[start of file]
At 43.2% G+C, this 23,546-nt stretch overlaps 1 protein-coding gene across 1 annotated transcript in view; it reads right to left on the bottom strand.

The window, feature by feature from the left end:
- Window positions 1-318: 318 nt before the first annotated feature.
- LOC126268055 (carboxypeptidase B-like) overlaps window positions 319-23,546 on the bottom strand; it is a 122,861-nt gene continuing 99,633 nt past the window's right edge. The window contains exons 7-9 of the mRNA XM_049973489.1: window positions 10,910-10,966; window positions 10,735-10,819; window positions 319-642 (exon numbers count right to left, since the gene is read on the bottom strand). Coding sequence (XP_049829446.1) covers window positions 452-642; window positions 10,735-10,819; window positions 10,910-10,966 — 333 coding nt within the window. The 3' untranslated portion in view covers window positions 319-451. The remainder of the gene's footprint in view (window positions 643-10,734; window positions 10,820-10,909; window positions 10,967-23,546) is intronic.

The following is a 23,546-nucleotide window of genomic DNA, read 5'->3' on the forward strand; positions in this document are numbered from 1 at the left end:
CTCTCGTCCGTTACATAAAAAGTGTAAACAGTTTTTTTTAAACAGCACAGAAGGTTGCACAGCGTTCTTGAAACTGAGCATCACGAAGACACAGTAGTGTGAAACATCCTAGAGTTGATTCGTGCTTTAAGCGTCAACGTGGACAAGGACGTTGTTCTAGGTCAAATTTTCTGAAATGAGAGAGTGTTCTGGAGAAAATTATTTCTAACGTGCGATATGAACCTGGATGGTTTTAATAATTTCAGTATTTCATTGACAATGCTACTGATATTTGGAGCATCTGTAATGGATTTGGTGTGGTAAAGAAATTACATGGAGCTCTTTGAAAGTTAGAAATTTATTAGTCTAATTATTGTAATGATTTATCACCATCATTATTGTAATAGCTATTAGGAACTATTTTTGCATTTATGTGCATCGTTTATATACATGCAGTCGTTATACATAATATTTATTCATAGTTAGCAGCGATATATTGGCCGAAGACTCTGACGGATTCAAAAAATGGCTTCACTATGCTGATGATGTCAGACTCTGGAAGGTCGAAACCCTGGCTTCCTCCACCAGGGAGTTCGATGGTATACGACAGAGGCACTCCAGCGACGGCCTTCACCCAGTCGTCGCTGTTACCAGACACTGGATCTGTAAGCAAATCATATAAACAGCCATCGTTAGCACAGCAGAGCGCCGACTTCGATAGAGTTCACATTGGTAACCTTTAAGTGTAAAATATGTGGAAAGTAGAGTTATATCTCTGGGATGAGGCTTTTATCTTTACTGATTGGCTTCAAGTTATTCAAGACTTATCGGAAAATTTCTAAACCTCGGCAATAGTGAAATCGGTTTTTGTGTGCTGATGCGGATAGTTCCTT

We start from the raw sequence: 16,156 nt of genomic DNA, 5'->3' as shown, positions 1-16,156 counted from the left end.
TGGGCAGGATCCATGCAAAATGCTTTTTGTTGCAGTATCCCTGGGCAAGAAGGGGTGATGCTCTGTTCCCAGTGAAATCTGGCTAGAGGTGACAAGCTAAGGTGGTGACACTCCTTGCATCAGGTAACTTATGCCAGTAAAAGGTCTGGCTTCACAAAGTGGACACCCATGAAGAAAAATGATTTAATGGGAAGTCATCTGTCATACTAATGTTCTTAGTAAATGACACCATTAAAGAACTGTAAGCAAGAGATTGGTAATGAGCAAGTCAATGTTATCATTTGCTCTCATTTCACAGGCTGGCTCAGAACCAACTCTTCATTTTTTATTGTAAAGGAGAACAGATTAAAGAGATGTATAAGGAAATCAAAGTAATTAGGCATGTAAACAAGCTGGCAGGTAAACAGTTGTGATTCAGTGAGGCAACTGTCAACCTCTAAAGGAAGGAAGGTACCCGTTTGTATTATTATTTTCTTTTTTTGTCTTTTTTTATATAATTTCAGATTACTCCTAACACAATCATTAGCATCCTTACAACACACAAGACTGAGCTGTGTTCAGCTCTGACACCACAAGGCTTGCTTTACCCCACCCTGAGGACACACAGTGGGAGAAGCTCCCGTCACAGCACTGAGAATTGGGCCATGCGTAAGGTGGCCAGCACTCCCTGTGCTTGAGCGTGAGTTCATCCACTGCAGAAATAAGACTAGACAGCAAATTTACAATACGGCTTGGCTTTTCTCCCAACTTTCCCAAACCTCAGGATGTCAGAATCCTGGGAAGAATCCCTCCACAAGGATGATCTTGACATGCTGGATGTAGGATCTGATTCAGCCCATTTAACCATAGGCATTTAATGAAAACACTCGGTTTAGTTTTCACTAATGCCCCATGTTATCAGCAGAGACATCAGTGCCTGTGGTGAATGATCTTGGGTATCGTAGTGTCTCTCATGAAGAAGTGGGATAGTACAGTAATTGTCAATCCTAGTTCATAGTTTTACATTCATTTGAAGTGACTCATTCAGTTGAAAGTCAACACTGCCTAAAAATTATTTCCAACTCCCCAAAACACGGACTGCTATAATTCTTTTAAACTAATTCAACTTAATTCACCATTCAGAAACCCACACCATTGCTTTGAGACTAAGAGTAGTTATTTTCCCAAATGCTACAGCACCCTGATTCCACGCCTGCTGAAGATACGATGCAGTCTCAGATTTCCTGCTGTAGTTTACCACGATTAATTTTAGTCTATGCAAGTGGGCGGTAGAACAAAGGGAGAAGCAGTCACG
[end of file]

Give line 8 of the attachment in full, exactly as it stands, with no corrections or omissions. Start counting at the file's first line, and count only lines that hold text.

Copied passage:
TGGGCAGGATCCATGCAAAATGCTTTTTGTTGCAGTATCCCTGGGCAAGAAGGGGTGATGCTCTGTTCCCAGTGAAATCTGGCTAGAGGTGACAAGCTAAGGTGGTGACACTCCTTGCATCAGGTAACTTATGCCAGTAAAAGGTCTGGCTTCACAAAGTGGACACCCATGAAGAAAAATGATTTAATGGGAAGTCATCTGTCATACTAATGTTCTTAGTAAATGACACCATTAAAGAACTGTAAGCAAGAGATTGGTAATGAGCAAGTCAATGTTATCATTTGCTCTCATTTCACAGGCTGGCTCAGAACCAACTCTTCATTTTTTATTGTAAAGGAGAACAGATTAAAGAGATGTATAAGGAAATCAAAGTAATTAGGCATGTAAACAAGCTGGCAGGTAAACAGTTGTGATTCAGTGAGGCAACTGTCAACCTCTAAAGGAAGGAAGGTACCCGTTTGTATTATTATTTTCTTTTTTTGTCTTTTTTTATATAATTTCAGATTACTCCTAACACAATCATTAGCATCCTTACAACACACAAGACTGAGCTGTGTTCAGCTCTGACACCACAAGGCTTGCTTTACCCCACCCTGAGGACACACAGTGGGAGAAGCTCCCGTCACAGCACTGAGAATTGGGCCATGCGTAAGGTGGCCAGCACTCCCTGTGCTTGAGCGTGAGTTCATCCACTGCAGAAATAAGACTAGACAGCAAATTTACAATACGGCTTGGCTTTTCTCCCAACTTTCCCAAACCTCAGGATGTCAGAATCCTGGGAAGAATCCCTCCACAAGGATGATCTTGACATGCTGGATGTAGGATCTGATTCAGCCCATTTAACCATAGGCATTTAATGAAAACACTCGGTTTAGTTTTCACTAATGCCCCATGTTATCAGCAGAGACATCAGTGCCTGTGGTGAATGATCTTGGGTATCGTAGTGTCTCTCATGAAGAAGTGGGATAGTACAGTAATTGTCAATCCTAGTTCATAGTTTTACATTCATTTGAAGTGACTCATTCAGTTGAAAGTCAACACTGCCTAAAAATTATTTCCAACTCCCCAAAACACGGACTGCTATAATTCTTTTAAACTAATTCAACTTAATTCACCATTCAGAAACCCACACCATTGCTTTGAGACTAAGAGTAGTTATTTTCCCAAATGCTACAGCACCCTGATTCCACGCCTGCTGAAGATACGATGCAGTCTCAGATTTCCTGCTGTAGTTTACCACGATTAATTTTAGTCTATGCAAGTGGGCGGTAGAACAAAGGGAGAAGCAGTCACG